Smith Breast Center, Ben Taub collaboration improving access to breast cancer care for underserved women
Since Baylor College of Medicine and the Harris County Hospital District began their collaboration in 1999 to care for women at the Ben Taub Breast Oncology Clinic, there have been significant improvements in access to patient care.
"Screening and early detection can be life saving. There are 87,000 women eligible for screening in the county health system; many of them belong to the underserved, or uninsured population," said Dr. Mothaffar Rimawi, medical director of the Lester and Sue Smith Breast Center at BCM, and chief of breast medical oncology at Ben Taub General Hospital. "When the Baylor Breast Center was established we identified a large population of women in this group who where diagnosed with advanced, late-stage breast cancer, primarily because of limited access to care and screening."
BCM Breast Center faculty staffs Ben Taub breast clinic
"The Ben Taub Breast Oncology Clinic is staffed by full-time Baylor faculty members," said Rimawi. "We are fortunate to work with an excellent nursing staff provided by Harris County and in partnership with our colleagues from other specialties like surgery, radiology and radiation oncology."
Three clinics operate through Ben Taub, each on a different day: the breast oncology clinic, breast prevention and genetics clinic, and most recently (established in 2009) the long-term survivorship clinic.
"These clinics enable us to provide multi-disciplinary care to this population," said Rimawi. "In addition to improving access to screening, early detection, and state of the art treatment, we are also helping patients determine their risk and assess family history, decide and navigate treatment and manage their survivorship." Combined, these clinics provide more than 2,500 patients visits per year.
"Since the beginning, it has been a very dynamic partnership with Harris County," said Rimawi. "We have worked together to help raise funds from donors and foundations to put in place better resources, such as newer mammography units that allow us to screen many more women."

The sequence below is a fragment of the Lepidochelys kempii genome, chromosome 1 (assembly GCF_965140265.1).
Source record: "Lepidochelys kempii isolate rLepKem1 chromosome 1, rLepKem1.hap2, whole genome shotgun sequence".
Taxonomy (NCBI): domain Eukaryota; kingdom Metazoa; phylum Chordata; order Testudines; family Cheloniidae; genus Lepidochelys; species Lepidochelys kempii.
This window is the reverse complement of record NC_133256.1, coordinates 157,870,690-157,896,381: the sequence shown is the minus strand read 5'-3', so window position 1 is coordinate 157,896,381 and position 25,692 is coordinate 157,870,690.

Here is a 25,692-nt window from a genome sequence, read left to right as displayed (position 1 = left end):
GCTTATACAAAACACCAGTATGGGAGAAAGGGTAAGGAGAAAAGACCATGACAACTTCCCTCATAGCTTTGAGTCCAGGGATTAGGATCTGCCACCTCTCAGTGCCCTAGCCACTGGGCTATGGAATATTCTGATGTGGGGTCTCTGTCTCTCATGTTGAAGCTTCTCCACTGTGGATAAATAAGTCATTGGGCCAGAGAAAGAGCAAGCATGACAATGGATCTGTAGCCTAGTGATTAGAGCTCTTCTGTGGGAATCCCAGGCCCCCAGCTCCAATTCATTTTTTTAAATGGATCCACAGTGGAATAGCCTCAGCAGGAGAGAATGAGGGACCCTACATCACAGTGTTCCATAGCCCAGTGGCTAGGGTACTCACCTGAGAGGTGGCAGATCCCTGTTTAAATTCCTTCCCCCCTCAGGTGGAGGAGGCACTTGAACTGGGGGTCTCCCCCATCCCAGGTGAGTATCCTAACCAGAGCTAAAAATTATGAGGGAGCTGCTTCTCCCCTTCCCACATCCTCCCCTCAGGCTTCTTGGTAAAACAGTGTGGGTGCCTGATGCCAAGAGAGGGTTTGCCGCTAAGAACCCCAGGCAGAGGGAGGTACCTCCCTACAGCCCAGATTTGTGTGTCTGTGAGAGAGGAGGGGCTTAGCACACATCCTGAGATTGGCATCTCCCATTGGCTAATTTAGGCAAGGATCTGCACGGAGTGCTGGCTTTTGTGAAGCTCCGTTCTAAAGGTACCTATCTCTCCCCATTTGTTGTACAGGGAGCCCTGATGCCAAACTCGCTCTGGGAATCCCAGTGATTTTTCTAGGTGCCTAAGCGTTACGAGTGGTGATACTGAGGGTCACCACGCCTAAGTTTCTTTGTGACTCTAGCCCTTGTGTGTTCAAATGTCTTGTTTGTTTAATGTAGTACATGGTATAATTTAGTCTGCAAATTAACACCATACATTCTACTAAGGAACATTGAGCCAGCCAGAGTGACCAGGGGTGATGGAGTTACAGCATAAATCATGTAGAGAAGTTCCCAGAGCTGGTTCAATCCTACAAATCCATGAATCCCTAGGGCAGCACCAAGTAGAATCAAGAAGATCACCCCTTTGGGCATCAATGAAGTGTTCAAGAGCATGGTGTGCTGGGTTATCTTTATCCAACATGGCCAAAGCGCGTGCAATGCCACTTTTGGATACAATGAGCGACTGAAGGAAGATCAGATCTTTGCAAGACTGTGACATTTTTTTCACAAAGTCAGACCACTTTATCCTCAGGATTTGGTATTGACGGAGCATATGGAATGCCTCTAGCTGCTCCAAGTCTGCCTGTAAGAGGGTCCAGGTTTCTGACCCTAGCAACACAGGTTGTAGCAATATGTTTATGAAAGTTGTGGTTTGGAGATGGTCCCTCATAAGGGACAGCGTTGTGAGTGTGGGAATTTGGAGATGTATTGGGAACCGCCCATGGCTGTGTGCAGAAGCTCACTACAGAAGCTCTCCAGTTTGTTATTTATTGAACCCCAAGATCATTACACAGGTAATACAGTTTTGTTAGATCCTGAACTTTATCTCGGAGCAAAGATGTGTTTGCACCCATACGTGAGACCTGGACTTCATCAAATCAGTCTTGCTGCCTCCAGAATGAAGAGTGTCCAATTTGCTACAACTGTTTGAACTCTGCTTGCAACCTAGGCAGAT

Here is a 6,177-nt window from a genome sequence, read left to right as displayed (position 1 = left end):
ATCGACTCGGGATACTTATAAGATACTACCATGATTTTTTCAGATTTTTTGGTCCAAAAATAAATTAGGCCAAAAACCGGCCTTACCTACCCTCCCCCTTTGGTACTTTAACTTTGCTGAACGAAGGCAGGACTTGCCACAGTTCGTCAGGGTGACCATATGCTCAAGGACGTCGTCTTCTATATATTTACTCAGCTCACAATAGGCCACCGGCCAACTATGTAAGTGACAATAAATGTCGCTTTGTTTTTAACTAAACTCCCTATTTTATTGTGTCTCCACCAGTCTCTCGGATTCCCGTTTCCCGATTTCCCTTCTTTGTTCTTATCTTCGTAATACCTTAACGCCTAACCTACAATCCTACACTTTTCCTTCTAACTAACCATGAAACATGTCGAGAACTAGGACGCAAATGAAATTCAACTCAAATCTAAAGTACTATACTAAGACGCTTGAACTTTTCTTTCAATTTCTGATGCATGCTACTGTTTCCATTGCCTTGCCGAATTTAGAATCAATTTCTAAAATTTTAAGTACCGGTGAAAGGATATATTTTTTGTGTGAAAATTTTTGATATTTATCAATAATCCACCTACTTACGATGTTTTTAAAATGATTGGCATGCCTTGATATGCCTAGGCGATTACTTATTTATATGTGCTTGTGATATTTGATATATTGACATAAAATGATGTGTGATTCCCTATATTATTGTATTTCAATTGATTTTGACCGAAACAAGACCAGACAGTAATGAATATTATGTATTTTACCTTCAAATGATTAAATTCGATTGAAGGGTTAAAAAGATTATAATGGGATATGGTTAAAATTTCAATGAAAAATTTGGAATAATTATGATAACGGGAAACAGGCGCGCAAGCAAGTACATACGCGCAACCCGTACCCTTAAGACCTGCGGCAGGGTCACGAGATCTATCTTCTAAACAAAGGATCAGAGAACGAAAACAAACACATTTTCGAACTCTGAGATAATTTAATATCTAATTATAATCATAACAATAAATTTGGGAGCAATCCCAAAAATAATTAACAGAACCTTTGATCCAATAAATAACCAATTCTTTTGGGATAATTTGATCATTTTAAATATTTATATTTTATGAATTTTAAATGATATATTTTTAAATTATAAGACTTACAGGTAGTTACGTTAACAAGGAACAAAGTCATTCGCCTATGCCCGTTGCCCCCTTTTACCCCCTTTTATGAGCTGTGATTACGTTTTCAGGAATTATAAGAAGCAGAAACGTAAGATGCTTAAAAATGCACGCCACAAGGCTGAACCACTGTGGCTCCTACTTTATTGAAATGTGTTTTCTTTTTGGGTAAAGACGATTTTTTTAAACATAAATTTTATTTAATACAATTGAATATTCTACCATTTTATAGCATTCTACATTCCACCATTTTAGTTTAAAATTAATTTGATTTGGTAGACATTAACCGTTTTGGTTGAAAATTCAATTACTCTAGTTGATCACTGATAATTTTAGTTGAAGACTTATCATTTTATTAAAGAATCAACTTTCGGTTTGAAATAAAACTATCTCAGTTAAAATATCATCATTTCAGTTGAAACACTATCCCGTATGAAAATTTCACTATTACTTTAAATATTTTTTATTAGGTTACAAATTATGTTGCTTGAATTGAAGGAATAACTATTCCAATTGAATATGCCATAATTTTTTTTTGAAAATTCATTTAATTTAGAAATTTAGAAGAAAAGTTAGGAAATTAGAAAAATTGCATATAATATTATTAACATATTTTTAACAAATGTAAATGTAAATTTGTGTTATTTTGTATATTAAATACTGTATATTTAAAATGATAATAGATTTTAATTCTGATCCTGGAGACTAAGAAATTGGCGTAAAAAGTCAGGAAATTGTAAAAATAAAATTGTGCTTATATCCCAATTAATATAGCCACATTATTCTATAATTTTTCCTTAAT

Improving clinical trial enrollment
BCM research also plays a role at Ben Taub.
"Because we open all of our research studies at both our clinical sites, the Baylor Clinic and Ben Taub Hospital, we are able to enroll patients onto our clinical studies and give them access to new therapies" said Rimawi.
Researchers from the breast center have enrolled more than 1,600 patients in clinical trials, 45 percent of which were from minority groups who are underrepresented in clinical trials nationally.
"Our team is very passionate about the care we provide at Ben Taub," said Rimawi. "We want to continue to expand our reach and efforts."
The BCM Breast Center was established in 1999. In 2007, it was renamed the Lester and Sue Smith Breast Center.
The Ben Taub Breast Oncology Clinic has funding support from the Lester and Sue Smith Breast Center Advisory Council, Susan G. Komen for the Cure, Pink Ribbons Project, the Avon Foundation for Women and Kappa Kappa Gamma.
On days breast center faculty are not staffing the Ben Taub Breast Oncology Clinic, they see patients at the Baylor Clinic.